Sign near one of the gates at the Ft. Lauderdale International Airport: "NO BACKYARD CITRUS BEYOND THIS POINT. Deposit fruit here." The sign was attached to a large box with a door in it, presumably to leave the orange you'd picked in your yard back in... New York or North Dakota, lest you transmit orange diseases to the Florida crop. At least that's what I think it was for. As agricultural control policies go, this was pretty weak.

On a number of major roads, but especially I-95, I saw other signs that said EVACUATION ROUTE. Along with those words was a schematic of a hurricane, though it looked more like a sketch of a whirlpool. They need to take hurricanes seriously on that coast, no doubt. I learned in Miami Beach that one of the factors that helped bust the Florida land boom was a large hurricane that struck in 1926.

After the main dinner of the National Multi Housing Council, there were some short speeches by officials of that organization, but everyone was waiting for the unspecified "entertainment" mentioned in the program. Rumor was that Jerry Seinfield was going to show up -- plausible, since the apartment landlords of the nation could come up with whatever his astronomical fee would be. He was mentioned because people had sighted Larry David, Seinfield’s long-time writer, at the Boca Raton Resort & Club. In fact, my associate Anthony saw David as we walked through the lobby earlier that day. I wouldn't have recognized him, but Anthony was sure it was him.

The entertainment turned out to be presidential impersonator Steve Bridges, and it was a spot-on impersonation of Bush the Younger, one of the best I've ever seen of any politician, and outrageously funny. He was a good deal funnier than Larry David, at least to judge by the episode of his TV show, Curb Your Enthusiasm, which I managed to see the last night I was in Florida. It was a show I'd never seen before. A few funny moments, but not all that many.


Saturday, January 24, 2004

St. Augustine grass blog.

My brother Jay writes: "I can't be sure, but I think that the broad-bladed grass you mentioned [January 20] is probably St. Augustine grass. It wouldn't surprise me if were named for the town in Florida, but I don't know that. It grows well in Houston and San Antonio and it will grow in Dallas, too, but is subject to damage if it stays too cold for too long.

"I have some in my yard, mixed with other varieties of grass and assorted other plants (as far as I'm concerned if it's green and cut to a uniform length, it's a lawn). Ten or twelve years ago we had a protracted cold spell -- ten or twelve days when it didn't get above freezing, with a record-tying low one night, I recall, of 1 or 2 degrees below zero Fahrenheit. It killed most of the St. Augustine. That spring it was as thin as a eunuch's beard, but some strands survived, and over the course of two or three years, it came back.

"Thinking of the Intracoastal Waterway, our grandfather was involved in the construction of the first Mansfield Cut through Padre Island. The Cut connects the Laguna Madre (and the Intracoastal Waterway) to the Gulf of Mexico, and allows access to Port Mansfield. I can recall visiting when he and grandmother were staying in Port Mansfield so he could be closer to the job site.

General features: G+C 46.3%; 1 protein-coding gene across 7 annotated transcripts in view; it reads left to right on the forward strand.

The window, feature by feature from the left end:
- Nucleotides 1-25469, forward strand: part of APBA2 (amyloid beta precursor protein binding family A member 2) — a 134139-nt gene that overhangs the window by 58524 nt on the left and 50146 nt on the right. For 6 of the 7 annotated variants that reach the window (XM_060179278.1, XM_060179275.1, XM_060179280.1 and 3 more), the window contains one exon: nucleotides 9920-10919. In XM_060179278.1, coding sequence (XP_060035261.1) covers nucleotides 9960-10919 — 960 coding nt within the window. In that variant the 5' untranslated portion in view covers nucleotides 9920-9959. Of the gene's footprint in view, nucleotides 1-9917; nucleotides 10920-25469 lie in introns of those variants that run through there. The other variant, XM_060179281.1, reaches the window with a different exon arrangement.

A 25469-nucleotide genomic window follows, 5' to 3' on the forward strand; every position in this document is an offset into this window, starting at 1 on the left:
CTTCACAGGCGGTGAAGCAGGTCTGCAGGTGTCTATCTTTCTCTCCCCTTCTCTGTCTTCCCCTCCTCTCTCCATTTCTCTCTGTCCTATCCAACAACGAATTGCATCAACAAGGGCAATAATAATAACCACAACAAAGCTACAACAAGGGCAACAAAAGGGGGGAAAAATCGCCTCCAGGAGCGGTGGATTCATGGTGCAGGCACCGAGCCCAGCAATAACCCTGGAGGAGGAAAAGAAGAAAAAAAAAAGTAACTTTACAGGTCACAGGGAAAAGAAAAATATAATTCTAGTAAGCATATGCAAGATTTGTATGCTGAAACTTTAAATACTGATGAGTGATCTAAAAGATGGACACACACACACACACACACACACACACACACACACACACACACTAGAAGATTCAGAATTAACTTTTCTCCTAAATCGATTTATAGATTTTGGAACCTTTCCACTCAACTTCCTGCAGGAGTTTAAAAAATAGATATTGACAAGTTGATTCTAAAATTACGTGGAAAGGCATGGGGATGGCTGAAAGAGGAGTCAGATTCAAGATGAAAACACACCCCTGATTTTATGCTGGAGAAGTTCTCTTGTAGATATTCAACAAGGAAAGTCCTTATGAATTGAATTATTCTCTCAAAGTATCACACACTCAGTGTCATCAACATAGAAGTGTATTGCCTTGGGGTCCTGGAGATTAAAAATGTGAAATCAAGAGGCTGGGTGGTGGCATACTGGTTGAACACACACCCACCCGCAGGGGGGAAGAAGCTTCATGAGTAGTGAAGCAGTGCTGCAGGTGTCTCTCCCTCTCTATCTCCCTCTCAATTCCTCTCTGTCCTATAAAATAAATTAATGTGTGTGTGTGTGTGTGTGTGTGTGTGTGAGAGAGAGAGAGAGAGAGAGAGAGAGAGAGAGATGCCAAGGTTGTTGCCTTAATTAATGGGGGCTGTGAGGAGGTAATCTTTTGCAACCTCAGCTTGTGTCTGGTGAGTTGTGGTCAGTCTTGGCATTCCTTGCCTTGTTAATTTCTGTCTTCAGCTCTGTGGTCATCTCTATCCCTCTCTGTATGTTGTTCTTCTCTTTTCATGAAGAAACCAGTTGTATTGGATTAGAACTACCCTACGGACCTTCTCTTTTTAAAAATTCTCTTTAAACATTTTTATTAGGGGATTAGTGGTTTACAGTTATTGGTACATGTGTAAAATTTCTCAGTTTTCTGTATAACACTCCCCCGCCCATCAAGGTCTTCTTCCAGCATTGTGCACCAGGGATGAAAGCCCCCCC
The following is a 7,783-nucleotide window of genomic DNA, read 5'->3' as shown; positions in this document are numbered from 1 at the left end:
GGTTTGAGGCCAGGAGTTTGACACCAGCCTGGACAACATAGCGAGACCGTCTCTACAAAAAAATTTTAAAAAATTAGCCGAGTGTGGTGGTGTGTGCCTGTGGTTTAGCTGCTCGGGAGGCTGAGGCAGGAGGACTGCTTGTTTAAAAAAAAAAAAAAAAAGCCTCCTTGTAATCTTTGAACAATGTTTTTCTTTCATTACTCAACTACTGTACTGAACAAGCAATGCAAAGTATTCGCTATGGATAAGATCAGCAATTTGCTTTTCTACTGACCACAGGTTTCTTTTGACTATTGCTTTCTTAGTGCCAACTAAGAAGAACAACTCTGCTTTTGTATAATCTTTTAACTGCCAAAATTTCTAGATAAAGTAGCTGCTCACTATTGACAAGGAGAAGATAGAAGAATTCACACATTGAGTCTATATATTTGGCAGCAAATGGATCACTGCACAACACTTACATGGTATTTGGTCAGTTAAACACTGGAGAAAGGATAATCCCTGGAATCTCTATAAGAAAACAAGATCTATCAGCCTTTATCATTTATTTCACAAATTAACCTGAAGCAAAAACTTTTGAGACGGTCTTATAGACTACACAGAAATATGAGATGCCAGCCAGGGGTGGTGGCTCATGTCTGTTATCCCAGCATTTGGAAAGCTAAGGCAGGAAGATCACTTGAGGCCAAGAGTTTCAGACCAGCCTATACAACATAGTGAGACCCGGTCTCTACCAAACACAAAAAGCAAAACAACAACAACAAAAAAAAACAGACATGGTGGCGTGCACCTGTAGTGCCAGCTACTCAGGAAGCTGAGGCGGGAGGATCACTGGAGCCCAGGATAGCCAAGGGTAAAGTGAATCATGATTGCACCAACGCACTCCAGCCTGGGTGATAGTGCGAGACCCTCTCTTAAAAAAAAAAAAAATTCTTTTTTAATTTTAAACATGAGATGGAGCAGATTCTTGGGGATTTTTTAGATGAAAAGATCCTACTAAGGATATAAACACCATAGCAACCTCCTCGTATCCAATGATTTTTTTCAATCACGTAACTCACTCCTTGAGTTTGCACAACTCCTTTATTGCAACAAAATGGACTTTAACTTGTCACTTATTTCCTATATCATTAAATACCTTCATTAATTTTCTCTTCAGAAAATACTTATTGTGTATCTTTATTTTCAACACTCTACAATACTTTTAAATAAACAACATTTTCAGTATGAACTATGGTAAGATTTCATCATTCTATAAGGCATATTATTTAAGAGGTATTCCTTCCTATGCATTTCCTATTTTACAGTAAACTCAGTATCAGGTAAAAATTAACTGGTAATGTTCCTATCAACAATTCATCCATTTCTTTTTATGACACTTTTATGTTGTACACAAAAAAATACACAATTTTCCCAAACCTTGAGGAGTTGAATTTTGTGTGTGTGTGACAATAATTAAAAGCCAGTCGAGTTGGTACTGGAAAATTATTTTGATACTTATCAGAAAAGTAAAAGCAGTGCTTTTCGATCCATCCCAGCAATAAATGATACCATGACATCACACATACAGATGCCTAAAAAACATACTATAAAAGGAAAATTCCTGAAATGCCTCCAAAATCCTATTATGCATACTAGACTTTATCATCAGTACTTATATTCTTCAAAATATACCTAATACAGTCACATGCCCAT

"He had a share, at least, in a patent for some sort of concrete device that was used in the construction of protective breakwaters for the Cut. I can recall seeing two or three small-scale models for them in his house, at least one in use as a doorstop. You may remember seeing them too. [I don't.] The device was, in effect, four thick, blunt arms joined together in the center, and projecting at angles so that one arm would always be pointing up while the other three acted as a base. The models were about six or eight inches high. I gather that the ones for use were several feet high and proportionately heavy. The exact reason behind the design I never learned; my guess -- and that's all it is -- is that they were supposed to lock together and form a strong bond without the expense and weight of a solid wall.

"Of course, the first cut through Padre Island -- the one he worked on -- was destroyed by storms shortly after it was finished in 1957. The U.S. Army Corps of Engineers rebuilt it shortly thereafter. Whether this has anything to do with the construction of the breakwaters I don't know.”


Friday, January 23, 2004

South Beach blog.

Upon arrival in Miami Beach, I ditched my rented SUV in a parking garage and embraced more basic transport, my feet. I put several miles on them that afternoon. After I had lunch, that is. Come to Miami Beach and the cuisine of choice is -- Cuban? Seafood? Novelle Fusion Haitian Sushi? No, I stopped at Kim's Chinese, near the end of the Lincoln Street open-air pedestrian shopping mall, and had the "jerk chicken," a term I’d never encountered at a Chinese joint. Delicious, but not especially Jamaican that I could tell.

Walked south, toward the art deco district. By that time I knew that a festival was going on there, Art Deco Weekend. A long stretch of Ocean Drive had been blocked off to cars, and given over to pedestrians and booths offering food and crafts. I wandered down the street, eyed all the things worth seeing: dressed up buildings, dressed down women, oddly dressed buskers. In front of a Mediterranean-style mansion, it seemed that an unusual number of people were stopping to take pictures. I later learned that this had been Gianni Versace's mansion, and place of sudden death.

Spent some time on a bench in the park between Ocean Drive and the beach. The street on one side and the beach on the other were both fairly busy, but there weren't too many other people near where I was sitting. One person who was nearby, maybe 50 feet away, had the look of a homeless man -- a black man with long graying hair and beard, a tattered suitcase and some other articles stacked near him. He was standing right at the edge of the park, next to the beach, and without warning he produced a recorder and started to play. He was quite good. Perhaps he had a lot of time to practice.